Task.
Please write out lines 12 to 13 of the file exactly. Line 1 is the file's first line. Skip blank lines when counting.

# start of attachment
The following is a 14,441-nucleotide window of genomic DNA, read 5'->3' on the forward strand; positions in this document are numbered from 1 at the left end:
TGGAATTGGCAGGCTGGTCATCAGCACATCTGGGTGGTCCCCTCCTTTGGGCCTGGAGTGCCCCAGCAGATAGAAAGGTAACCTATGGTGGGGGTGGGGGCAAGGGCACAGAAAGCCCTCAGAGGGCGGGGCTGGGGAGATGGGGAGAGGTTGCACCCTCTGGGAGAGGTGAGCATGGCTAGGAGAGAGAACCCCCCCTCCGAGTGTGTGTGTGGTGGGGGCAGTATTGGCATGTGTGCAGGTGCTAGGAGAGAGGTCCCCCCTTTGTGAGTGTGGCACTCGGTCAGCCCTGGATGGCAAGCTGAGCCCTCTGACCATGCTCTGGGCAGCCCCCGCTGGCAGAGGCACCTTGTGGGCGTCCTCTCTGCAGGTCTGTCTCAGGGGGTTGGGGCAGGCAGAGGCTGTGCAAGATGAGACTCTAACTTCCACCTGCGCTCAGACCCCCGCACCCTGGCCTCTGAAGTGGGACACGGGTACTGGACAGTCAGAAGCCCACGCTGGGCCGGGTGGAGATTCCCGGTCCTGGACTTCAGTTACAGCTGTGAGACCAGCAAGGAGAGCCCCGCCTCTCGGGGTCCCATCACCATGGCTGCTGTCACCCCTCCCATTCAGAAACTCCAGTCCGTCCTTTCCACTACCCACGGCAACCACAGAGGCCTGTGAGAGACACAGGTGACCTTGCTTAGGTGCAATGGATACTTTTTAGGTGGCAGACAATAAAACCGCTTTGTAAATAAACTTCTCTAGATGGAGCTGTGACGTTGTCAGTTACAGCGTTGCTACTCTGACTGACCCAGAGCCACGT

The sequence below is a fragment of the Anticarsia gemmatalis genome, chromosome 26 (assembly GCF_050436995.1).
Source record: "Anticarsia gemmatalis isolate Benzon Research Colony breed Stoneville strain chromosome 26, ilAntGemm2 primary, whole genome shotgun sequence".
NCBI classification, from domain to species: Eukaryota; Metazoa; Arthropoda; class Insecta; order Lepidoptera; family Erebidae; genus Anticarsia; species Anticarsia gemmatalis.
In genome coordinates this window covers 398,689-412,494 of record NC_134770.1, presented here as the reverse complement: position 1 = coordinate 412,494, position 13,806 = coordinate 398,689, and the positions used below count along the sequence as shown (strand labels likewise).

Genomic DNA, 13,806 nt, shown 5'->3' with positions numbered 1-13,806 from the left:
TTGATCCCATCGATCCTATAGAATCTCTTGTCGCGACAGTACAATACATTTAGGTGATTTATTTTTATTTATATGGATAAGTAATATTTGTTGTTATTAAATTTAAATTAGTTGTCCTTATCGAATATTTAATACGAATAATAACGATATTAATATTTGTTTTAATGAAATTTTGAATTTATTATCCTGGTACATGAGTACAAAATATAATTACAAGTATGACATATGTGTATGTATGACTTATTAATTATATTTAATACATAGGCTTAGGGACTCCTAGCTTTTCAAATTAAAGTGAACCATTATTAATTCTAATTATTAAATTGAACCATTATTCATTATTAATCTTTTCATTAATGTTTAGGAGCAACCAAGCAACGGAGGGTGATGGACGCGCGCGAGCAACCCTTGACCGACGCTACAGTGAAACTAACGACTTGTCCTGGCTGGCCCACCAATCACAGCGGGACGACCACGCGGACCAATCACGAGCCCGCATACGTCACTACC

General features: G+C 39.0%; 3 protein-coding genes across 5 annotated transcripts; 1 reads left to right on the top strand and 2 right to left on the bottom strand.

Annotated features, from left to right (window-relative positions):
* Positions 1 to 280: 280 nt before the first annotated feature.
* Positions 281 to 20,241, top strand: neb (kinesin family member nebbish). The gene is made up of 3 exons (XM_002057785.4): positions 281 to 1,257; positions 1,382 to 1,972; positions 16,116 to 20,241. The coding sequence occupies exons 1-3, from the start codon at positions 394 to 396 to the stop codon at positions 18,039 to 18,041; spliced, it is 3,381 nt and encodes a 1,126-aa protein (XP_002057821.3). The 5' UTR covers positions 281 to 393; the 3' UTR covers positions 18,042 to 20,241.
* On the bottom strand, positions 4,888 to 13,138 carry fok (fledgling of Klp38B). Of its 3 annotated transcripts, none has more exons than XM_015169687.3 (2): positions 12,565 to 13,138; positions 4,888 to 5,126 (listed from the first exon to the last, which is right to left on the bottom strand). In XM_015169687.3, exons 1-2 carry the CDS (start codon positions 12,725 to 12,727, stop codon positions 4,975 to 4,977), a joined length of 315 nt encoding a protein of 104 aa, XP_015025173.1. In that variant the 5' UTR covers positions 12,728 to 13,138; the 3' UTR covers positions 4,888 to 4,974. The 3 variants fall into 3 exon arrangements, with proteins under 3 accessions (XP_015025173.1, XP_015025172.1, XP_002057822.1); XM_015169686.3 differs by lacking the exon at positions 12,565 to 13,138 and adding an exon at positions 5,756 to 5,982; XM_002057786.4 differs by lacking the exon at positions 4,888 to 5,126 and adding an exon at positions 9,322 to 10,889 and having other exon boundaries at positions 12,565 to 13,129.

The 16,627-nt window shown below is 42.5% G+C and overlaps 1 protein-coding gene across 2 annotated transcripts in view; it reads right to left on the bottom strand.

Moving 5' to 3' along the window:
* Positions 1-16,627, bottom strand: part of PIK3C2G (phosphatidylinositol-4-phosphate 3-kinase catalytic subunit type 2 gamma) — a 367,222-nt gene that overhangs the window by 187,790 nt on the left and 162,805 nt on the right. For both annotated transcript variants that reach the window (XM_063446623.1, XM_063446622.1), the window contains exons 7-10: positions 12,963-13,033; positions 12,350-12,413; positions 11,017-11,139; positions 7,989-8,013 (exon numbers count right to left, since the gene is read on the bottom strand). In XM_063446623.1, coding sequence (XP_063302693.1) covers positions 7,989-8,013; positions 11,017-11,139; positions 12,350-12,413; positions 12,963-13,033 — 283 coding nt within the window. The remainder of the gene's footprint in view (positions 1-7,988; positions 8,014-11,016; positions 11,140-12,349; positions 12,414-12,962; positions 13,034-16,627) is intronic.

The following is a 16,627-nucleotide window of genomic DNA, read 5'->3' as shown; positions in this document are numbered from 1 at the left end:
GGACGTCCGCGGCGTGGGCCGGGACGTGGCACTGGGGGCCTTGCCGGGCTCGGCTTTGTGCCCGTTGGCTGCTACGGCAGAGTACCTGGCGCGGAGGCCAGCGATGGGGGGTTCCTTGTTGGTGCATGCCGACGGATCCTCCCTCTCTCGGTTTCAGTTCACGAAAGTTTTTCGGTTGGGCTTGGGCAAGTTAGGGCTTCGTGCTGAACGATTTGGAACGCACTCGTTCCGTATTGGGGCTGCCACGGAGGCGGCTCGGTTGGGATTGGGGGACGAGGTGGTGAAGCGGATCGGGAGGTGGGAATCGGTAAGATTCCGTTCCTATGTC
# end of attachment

* Positions 281 to 20,241, top strand: neb (kinesin family member nebbish). The gene is made up of 3 exons (XM_002057785.4): positions 281 to 1,257; positions 1,382 to 1,972; positions 16,116 to 20,241. The coding sequence occupies exons 1-3, from the start codon at positions 394 to 396 to the stop codon at positions 18,039 to 18,041; spliced, it is 3,381 nt and encodes a 1,126-aa protein (XP_002057821.3). The 5' UTR covers positions 281 to 393; the 3' UTR covers positions 18,042 to 20,241.
* On the bottom strand, positions 4,888 to 13,138 carry fok (fledgling of Klp38B). Of its 3 annotated transcripts, none has more exons than XM_015169687.3 (2): positions 12,565 to 13,138; positions 4,888 to 5,126 (listed from the first exon to the last, which is right to left on the bottom strand). In XM_015169687.3, exons 1-2 carry the CDS (start codon positions 12,725 to 12,727, stop codon positions 4,975 to 4,977), a joined length of 315 nt encoding a protein of 104 aa, XP_015025173.1. In that variant the 5' UTR covers positions 12,728 to 13,138; the 3' UTR covers positions 4,888 to 4,974. The 3 variants fall into 3 exon arrangements, with proteins under 3 accessions (XP_015025173.1, XP_015025172.1, XP_002057822.1); XM_015169686.3 differs by lacking the exon at positions 12,565 to 13,138 and adding an exon at positions 5,756 to 5,982; XM_002057786.4 differs by lacking the exon at positions 4,888 to 5,126 and adding an exon at positions 9,322 to 10,889 and having other exon boundaries at positions 12,565 to 13,129.